Patient Responses

I’ve summarized these study’s adverse patient reactions and tumor response statistics in the table below. Relative Risks of greater and less than 1.0 indicate that the study recorded more or less of a particular event, respectively, compared to the phase 3 clinical trial. As an example, a relative risk of 0.3 means that particular event happened 30% as often as in the phase 3 clinical trial. Bold numbers indicate statistically significant findings (p-value < 0.05). Because of the small study sizes, many promising findings did not reach statistical significance.

Patient responses in Low-Dose FOLFIRINOX studies.

Patient Responses in Low-Dose FOLFIRINOX Studies

Progression-Free (PFS) and overall survival (OS) were similar in all studies (the accurate statement is that they were “not found to be different”). Toxicity levels were almost uniformly lower in all low dose FOLFIRINOX studies.

Colored bars represent tumor responses to treatment, with width corresponding to patient counts. Depending upon an individual’s treatment goals, you may want to know different results. For instance, a patient needing to shrink a tumor for surgery may want to look at the PR+CR result. A patient desiring long-term stability may want to minimize the PD result.

Blood-Related Adverse Events

The table below contains more detail and 95% confidence intervals on blood-related adverse events. Studies with fewer participants have less certain results and wider confidence intervals. For adverse event analysis, I included both locally advanced and metastatic patients from each study.

Blood related adverse events of Low-Dose FOLFIRINOX Studies.

Blood Related Adverse Events in Low-Dose FOLFIRINOX Studies

Most adverse events for lower dose FOLFIRINOX were less than the baseline phase 3 clinical trial. However, except for neutropenia, sample sizes or adverse effects were too small to show statistical significance.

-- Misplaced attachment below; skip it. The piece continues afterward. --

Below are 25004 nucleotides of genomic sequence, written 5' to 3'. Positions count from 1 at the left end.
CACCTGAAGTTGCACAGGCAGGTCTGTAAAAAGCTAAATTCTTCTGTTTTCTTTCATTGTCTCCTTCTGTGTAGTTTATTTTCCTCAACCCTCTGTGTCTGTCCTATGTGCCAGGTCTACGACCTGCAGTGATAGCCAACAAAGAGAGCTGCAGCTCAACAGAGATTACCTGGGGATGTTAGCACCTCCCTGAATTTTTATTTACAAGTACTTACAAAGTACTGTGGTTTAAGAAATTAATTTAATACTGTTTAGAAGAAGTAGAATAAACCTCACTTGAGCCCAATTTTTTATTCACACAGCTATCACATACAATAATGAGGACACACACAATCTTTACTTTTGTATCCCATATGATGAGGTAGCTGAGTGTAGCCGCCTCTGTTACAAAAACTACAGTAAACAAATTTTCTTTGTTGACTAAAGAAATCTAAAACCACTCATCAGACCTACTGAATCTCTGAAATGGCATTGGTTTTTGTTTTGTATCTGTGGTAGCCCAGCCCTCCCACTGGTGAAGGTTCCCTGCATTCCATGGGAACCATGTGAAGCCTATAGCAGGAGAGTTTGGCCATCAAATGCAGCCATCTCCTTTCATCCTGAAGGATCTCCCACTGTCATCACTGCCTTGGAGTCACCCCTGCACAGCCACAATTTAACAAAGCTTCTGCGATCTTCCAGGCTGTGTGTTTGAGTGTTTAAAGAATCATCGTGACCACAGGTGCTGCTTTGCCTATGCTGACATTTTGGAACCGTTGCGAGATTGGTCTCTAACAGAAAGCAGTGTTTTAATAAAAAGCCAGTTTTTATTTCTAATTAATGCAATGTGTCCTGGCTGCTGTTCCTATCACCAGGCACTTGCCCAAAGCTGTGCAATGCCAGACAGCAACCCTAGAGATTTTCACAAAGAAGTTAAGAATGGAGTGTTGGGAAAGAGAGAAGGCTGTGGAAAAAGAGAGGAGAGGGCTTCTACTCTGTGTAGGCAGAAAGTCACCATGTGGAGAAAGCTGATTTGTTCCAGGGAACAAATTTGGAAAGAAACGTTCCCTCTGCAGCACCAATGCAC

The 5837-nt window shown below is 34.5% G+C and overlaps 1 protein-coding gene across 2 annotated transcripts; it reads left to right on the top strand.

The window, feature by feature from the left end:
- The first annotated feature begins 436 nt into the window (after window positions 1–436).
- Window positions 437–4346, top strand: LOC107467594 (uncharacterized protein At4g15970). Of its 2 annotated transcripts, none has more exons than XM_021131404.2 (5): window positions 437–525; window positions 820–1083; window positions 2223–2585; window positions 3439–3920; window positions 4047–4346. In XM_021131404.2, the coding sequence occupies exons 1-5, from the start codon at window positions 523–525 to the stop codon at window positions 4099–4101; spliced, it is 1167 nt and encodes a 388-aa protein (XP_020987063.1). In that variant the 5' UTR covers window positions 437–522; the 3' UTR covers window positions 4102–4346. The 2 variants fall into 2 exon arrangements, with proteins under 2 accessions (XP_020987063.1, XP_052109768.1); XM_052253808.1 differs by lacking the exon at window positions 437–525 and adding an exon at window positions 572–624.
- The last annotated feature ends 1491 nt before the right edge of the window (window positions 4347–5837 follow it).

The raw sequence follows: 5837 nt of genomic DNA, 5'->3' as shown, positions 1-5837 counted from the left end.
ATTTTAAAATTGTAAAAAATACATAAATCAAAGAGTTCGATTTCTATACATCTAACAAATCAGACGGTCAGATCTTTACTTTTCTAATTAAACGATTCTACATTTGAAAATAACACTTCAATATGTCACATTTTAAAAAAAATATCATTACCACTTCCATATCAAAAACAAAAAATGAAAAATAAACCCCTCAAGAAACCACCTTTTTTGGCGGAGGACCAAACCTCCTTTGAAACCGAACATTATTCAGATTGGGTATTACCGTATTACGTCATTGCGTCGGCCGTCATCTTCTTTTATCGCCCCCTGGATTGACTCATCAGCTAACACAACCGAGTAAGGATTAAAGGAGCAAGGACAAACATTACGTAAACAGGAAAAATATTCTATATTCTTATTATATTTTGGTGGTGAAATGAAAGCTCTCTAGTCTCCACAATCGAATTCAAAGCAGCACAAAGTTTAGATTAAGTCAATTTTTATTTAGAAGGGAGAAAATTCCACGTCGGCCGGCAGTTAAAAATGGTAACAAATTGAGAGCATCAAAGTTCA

Note that the phase 3 clinical trial’s neutropenia rates were especially high. Three studies (Gunturu, Mahaseth, and Stein) used C-GSF for all participants which likely reduced the rate of neutropenia. The Peddi study used C-GSF at higher rates than the phase 3 trial, also reducing the neutropenia rates.

Non-Blood Related Adverse Events

The table below contains more detail and 95% confidence intervals on non-blood-related adverse events. For adverse event analysis, I included both locally advanced and metastatic patients from each study.

Non-blood related adverse events of Low-Dose FOLFIRINOX studies

Non-Blood Related Adverse Events in Low-Dose FOLFIRINOX Studies

Here again, most adverse events for lower dose FOLFIRINOX were less than the baseline phase 3 clinical trial, with sample sizes usually too small to show a statistically significant effect. The Peddi study had significantly less fatigue, and the Stein SM study with a 25% reduction in the initial dose of irinotecan and bolus 5-FU had significantly less vomiting.

How Low Can We Go?

Let’s take a look back at the phase 1 dose escalation trial for FOLFIRINOX6. The study establisged a MTD for oxaliplatin and irinotecan at 85mg/m2 delivered over 120 minutes and 220mg/m2 delivered over 90 minutes respectively. The reduced the recommended level to 85/180 mg/m2 when they realized the cumulative effect would not allow patients to maintain a 2 week schedule.

The dose escalation started with lower oxaliplatin/irinotecan doses as shown in the following table. Important to this discussion, almost every dose level showed anti-tumor activity – including complete responses at the two lowest levels. Participants experienced no dose-limiting toxicities at the three lowest dose levels.

Patient responses in phase 1 FOLFIRINOX dose escalation study

Patient Responses in Phase 1 FOLFIRINOX Dose Escalation Study